Now that you’ve seen the tallgrass prairies of Iowa and Kansas, I find it only fitting that you take a gander at the shortgrass prairies of western Kansas. (I know, I got bit carried away with the prairie theme, but what do you expect from a girl from the West Coast who grew up reading the “Little House” series and Willa Cather’s “My Antonia”?) At any rate, it’s a great stop on your way up to Yellowstone, the Pacific Northwest and beyond!
As the moniker suggests, the 1,150-acre Prairie Dog State Park in Norton County is home to a thriving prairie dog colony. It is also the site of the last remaining adobe house in Kansas, built in the 1890s but since renovated. Take a peek at the 19th-century one-room schoolhouse as well and imagine what life was like on the windswept plains in the days of horse drawn carriages.
Things to Do and See: As one of the less-visited parks, Prairie Dog will be a nice break from the summer crowds. Sportsmen will delight at the wealth of game at the Norton Wildlife Area, from pheasants, water fowl and rabbit to mule deer and white tailed deer. The park also features an archery range. Hunting and fishing licenses can be obtained at the park office.
Bring your rod and reel for fishing in the Keith Sebelius Reservoir. Here you will find a launch ramp, dock and marina for your boating convenience. Fishing has been good in recent years for black bass, walleye, wiper, crappie, catfish, and saugeye. There’s a covered fish cleaning station near the Leota Cove boat ramps that includes a fish grinder.
Birdwatchers and pastoralists will delight in exploring the 1.4-mile nature trail. Interpretive signage along the route will help in identifying wildlife and learning more about the area’s ecosystems. For more family fun, the park also hosts a recreation field, playground and horseshoe pit.
Download the Prairie Dog State Park brochure PDF for more specific trip-planning details.
Area Attractions: The town of Norton is also the county seat of Norton County. Stop by Station 15, a replica stagecoach station, for a glimpse of stagecoach travel across the Wild West. The Norton County Historical Society and Museum preserves a nice collection of artifacts and exhibits to preserve the area’s historical legacy. Wander the city streets for a leisurely afternoon of antique shopping and break for a snack in one of the local restaurants. Norton also has all the conveniences of a larger town for re-supplying the RV before you head off to your next adventure. Learn more about Norton, Kansas.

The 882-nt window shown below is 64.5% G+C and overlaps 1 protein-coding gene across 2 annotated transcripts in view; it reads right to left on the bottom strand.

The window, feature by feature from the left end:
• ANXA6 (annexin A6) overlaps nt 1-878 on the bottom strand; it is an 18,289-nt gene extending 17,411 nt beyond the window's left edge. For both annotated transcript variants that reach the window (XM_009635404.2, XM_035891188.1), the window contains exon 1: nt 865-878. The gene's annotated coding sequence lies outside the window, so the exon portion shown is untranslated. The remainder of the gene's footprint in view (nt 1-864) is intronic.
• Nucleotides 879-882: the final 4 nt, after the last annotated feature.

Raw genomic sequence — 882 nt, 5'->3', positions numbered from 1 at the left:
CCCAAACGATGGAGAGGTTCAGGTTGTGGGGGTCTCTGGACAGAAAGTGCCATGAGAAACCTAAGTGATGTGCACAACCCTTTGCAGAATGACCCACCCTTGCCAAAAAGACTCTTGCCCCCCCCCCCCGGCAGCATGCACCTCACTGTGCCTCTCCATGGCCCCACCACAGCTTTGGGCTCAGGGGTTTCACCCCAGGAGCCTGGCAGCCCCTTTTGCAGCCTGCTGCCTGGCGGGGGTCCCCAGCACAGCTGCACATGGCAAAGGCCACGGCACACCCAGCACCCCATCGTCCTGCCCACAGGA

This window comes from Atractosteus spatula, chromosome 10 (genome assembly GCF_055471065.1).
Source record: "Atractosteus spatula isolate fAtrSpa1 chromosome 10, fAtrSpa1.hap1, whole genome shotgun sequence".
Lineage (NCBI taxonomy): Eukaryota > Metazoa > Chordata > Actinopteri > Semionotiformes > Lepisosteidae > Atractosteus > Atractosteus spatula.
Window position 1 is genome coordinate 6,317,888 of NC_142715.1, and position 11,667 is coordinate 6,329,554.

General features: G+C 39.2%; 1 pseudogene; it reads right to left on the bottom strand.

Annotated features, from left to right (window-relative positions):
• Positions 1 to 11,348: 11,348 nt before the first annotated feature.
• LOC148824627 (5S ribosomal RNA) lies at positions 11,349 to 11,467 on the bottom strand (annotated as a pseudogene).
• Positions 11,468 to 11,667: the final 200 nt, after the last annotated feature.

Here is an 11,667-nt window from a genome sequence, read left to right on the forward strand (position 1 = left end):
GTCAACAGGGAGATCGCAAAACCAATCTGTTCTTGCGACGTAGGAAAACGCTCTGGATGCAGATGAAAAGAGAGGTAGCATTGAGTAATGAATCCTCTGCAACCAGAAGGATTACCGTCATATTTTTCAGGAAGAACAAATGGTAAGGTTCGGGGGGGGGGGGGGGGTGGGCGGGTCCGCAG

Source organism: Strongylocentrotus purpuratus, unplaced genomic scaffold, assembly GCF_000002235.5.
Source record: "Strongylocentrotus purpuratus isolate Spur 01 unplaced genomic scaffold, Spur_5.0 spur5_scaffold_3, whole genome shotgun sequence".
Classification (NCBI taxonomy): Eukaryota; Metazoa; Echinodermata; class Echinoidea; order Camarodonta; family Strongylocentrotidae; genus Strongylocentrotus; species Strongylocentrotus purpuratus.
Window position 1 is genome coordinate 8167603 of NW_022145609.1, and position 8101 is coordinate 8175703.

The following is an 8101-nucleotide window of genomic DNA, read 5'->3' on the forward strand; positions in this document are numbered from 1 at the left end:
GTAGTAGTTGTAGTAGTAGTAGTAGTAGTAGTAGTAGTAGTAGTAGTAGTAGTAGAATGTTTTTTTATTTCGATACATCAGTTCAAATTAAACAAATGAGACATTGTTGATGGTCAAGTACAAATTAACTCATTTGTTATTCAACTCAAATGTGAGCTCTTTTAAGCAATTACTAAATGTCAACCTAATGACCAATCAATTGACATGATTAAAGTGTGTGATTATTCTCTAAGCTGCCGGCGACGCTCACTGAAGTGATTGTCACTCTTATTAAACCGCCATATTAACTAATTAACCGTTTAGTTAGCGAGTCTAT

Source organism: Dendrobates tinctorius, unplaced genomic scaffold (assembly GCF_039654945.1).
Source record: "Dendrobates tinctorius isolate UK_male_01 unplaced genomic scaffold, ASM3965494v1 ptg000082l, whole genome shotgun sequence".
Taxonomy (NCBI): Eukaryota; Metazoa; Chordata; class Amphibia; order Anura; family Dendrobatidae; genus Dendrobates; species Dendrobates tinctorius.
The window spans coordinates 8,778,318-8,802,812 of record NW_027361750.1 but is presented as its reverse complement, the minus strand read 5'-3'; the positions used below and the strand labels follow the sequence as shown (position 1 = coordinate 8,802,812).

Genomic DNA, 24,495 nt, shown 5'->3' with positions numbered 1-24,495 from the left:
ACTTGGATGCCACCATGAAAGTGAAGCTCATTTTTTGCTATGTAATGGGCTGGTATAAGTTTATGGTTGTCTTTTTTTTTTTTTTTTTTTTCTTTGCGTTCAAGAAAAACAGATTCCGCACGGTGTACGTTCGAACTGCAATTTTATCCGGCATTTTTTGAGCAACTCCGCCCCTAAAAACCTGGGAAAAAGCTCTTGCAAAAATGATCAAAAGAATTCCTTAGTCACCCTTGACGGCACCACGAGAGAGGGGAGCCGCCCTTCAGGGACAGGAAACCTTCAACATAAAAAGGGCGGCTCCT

Camping Info: The campgrounds are open year-round, but water service is only available from April 15 to October 15. Interior roads in are good condition, either covered in gravel or paved. Of the 58 gravel sites, 40 have both water and electric, while 18 are electric-only (30 amp). Some sites are shaded. Ten pull-thrus measure (40’x 65’), while back-ins measure (60’x 50’).
Restrooms and shower houses (including one with four individual showers) are located throughout the park, and ADA accessible facilities are also available. There are also two RV dump stations at separate ends of the park. Last year’s rates were $14-$16 per night, depending on the site. Maximum stay is 14 days.
For more information call the area office at (785) 877-2953. GPS Coordinates: N39 48.757 W99 57.794
Weather: Winters are cold with moderate snowfall in this northwestern part of the state. Spring thunderstorms are common, so bring appropriate clothing. Many of these storms can turn into Supercell thunderstorms that often spawn tornadoes. Summers are typically hot (think into the 90s and above) so remember to protect your skin from the sun and stay hydrated to avoid heat stroke.
If you’re from the northwestern Kansas area or have visited Prairie Dog State Park in the past, please chime in with your stories and tips! Your insights can help others have a fantastic trip.